Air Force Day: When Fighter Jets Tore Through The Skies, Performing Aerial Ballet
Like every year, Indian Air Force (IAF) Day was celebrated in style at Hindan air force station in Ghaziabad, near New Delhi, on October 8.
We live in Ghaziabad, where we shifted from Delhi last year after COVID-19 lockdown was eased. From where we stay, I could spot a few of the aircraft which participated in the air show, the roar of fighter jets tearing the sky like a shifting thunderclap.
But the view from home was restricted, the enjoyment limited compared to the experience I had watching a couple of Air Force Day celebrations at Hindan air base in the past as a journalist.
The first time I saw Air Force Day celebrations was in 2005. I was thrilled to go to the event. On our way to the venue, I remember, we journalists crossed Rajpath. The view from my bus window was beautiful. To my right rose Raisina Hill. And on our left was India Gate — majestic, stately.
From 2006 onwards, the celebrations have been held at Hindan. At the venue, it’s a front row view of the aerial ballet, irrespective of where you are seated.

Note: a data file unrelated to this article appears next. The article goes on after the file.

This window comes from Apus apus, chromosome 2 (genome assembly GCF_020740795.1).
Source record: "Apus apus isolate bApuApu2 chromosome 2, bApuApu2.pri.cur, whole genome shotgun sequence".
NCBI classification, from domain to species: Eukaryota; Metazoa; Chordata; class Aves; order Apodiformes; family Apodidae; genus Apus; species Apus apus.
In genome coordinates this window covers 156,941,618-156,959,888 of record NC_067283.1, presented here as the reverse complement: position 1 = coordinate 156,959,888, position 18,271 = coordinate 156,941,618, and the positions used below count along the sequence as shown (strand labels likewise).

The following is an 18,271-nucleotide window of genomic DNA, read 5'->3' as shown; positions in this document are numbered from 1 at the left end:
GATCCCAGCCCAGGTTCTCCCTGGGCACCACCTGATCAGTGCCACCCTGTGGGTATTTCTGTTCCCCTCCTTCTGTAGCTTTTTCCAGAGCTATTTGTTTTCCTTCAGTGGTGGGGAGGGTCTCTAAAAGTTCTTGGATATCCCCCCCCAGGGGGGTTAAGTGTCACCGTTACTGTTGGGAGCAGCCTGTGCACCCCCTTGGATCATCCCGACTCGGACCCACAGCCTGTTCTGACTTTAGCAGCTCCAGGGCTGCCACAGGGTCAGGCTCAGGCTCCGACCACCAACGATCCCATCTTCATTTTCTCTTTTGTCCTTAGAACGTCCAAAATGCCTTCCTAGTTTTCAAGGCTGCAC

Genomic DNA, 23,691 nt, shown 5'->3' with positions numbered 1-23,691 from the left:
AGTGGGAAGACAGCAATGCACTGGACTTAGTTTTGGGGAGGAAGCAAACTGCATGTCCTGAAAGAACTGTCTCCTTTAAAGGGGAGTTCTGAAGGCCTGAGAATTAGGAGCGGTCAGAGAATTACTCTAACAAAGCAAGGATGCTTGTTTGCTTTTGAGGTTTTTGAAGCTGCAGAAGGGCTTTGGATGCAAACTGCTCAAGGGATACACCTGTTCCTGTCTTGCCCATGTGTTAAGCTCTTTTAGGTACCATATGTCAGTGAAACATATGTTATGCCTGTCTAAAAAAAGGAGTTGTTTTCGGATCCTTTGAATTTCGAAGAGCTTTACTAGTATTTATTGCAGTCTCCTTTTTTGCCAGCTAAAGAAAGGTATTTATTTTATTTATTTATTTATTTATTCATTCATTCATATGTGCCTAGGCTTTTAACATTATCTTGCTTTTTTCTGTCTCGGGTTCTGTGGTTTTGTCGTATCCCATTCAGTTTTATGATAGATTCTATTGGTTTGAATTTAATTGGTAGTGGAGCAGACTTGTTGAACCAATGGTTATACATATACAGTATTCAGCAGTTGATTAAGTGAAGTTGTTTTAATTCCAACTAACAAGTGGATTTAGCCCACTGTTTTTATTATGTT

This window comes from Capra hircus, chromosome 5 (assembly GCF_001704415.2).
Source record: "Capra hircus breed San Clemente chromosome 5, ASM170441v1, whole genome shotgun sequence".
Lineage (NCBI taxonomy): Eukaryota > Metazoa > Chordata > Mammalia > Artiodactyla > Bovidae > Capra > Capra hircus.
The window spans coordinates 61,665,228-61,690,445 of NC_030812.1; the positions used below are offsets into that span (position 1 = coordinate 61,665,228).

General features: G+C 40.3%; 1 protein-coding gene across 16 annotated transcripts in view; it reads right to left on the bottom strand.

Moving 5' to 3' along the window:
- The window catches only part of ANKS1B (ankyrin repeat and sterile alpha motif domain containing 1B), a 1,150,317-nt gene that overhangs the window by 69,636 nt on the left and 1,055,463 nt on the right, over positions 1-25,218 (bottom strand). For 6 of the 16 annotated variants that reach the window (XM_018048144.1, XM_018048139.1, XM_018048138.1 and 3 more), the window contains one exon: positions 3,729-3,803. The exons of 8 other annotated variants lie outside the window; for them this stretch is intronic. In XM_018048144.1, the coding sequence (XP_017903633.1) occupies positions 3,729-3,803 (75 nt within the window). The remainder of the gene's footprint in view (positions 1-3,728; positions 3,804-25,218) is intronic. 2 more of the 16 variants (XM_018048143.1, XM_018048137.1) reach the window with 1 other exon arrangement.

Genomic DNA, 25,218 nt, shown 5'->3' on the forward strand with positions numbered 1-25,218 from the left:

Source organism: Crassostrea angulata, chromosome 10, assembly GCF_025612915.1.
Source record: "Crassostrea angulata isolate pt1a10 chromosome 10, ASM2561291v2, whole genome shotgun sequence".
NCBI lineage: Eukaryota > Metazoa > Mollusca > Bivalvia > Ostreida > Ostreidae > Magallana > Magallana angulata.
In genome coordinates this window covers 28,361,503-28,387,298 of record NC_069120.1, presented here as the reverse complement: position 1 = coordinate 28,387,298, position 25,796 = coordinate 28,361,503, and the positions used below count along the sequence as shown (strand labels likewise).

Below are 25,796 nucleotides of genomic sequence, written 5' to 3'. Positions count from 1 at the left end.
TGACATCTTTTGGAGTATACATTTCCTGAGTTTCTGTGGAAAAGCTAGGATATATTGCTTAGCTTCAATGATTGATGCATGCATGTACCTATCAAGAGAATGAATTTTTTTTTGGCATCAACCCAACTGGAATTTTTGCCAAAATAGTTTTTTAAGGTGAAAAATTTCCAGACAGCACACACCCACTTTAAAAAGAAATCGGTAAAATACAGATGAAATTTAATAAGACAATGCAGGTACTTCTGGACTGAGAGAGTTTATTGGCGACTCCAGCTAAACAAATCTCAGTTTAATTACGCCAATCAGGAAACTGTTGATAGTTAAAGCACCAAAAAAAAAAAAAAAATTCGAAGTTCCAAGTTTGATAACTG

The Suryakiran aerobatic team flew the Kiran aircraft at that time. In later years, the Kiran aircraft was replaced by the Hawk. The aerobatic team, like the Top Gun song, takes your breath away. They fly in perfect formation, as if all the aircraft are not different machines but simply one machine –peeling off, rejoining, flying inverted.
I remember during one of the shows, fighter jets participating in the event approaching spectators from straight ahead, swiftly passing over us, then disappearing behind. MiG-21s looked the sleekest, appearing like arrowheads.
I thought the Suryakirans, too, would arrive from straight ahead but the jets came from behind us, filling me and others with surprise, joy and awe. I stood up for a better view of the jets till someone asked me to sit down.
Another year, exhilarated as I was, I lost my sunglasses which I had placed on a chair but forgot to collect after the show.
Helicopters look fascinating, yet more complex than fixed-wing aircraft. But when you see the Sarang team perform, it leaves you in awe of the pilots who fly these machines.
The 75th Air Force Day celebrations remain memorable. Flying low and slow, I remember a Su-30 executing a Cobra manoeuvre before the audience. It was the lowest, slowest flight I have seen.
Air shows are a great way to draw young people to aviation. For me, a five-minute joyride in an NCC glider in Bhubaneswar during college days provided me with enough lift for a life-long love for aviation.